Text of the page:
The Dangerous Dogs Act 1991: The Police Dog Exemption: R v PY [2019] EWCA Crim 17

Published date01 April 2019
Date01 April 2019
Subject MatterCase Notes
CLJ836508 107..110 Case Note
The Journal of Criminal Law
2019, Vol. 83(2) 107–110
The Dangerous Dogs Act 1991:
ª The Author(s) 2019
Article reuse guidelines:
The Police Dog Exemption
DOI: 10.1177/0022018319836508
R v PY [2019] EWCA Crim 17
The respondent was a police officer. He cared for two police dogs at his home and was paid an additional
allowance for doing so. The care provided included feeding the dogs, and exercising and training them.
The dogs were being exercised in a field when one of them attacked and injured a runner. In respect of
the incident, the respondent was charged with an aggravated offence contrary to s. 3 of the Dangerous
Dogs Act 1991, that is, of being the owner or a person in charge of a dog which was dangerously out of
control. Before the Crown Court, he relied successfully on the exemption set down in s. 10(3) of the 1991
Act, the material part of which provides that for the purposes of the Act:
references to a dog injuring a person or an assistance dog or there being grounds for reasonable apprehension
that it will do so do not include references to any case in which the dog is being used for a lawful purpose by a
constable or a person in the service of the Crown. (emphasis added)
The prosecution decided to appeal. Under ss 58(4) and (8) of the Criminal Justice Act 2003, it was
required to inform the court of its intention to do so and of its acceptance that the respondent should be
acquitted of the offence in the event that leave to appeal was not granted or the appeal was abandoned
(‘the acquittal undertaking’). The prosecution dealt with both s. 58 matters via email rather than in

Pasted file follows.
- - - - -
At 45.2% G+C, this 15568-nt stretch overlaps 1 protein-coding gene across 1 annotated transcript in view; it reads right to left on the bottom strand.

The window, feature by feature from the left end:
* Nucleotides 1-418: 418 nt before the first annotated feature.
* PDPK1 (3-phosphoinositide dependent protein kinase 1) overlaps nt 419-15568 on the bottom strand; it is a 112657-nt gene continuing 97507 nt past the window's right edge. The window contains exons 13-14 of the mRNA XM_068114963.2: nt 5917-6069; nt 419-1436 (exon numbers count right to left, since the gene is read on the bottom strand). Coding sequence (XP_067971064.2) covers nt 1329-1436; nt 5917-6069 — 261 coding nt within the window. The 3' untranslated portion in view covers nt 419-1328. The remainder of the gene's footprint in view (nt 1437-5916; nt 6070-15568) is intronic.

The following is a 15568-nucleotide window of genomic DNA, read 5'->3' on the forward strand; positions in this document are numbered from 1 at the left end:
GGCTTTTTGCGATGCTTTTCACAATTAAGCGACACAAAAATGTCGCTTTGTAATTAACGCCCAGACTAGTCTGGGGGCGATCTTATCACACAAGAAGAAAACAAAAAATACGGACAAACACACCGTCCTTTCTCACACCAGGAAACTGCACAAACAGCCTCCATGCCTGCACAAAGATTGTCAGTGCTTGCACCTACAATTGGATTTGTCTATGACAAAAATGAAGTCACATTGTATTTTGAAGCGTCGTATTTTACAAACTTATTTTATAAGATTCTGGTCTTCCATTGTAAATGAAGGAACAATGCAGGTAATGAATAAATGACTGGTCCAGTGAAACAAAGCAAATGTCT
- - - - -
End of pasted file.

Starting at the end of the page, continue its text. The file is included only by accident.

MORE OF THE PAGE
open court.
The appeal heard by the Court of Appeal (Criminal Division) was concerned with two issues. The first
related to a jurisdictional matter, namely whether email notification satisfied the requirements of s. 58 of
the 2003 Act, or whether this could only be achieved in open court. The second issue related to the
correct interpretation of s. 10(3) of the 1991 Act.
Held, allowing the appeal, that in the absence of a specified mechanism for informing the court
of the prosecution’s intention to appeal and so on and since there was no implicit requirement to do
so orally in open court, there was therefore no impediment to the intention being communicated by
email. With regard to s. 10(3), its meaning was such that it did not provide a blanket immunity for
police dogs and their handlers. Rather, the exemption only applied where the dog was being used in
a policing activity at the relevant time. On the facts, and contrary to the earlier finding, the
exemption had not been available. The matter would therefore be remitted to the Crown Court for
the proceedings to continue.
The Dangerous Dogs Act 1991 is a classic example of how laws may be passed very quickly where there
is a consensus within Parliament that a pressing social problem needs to be...

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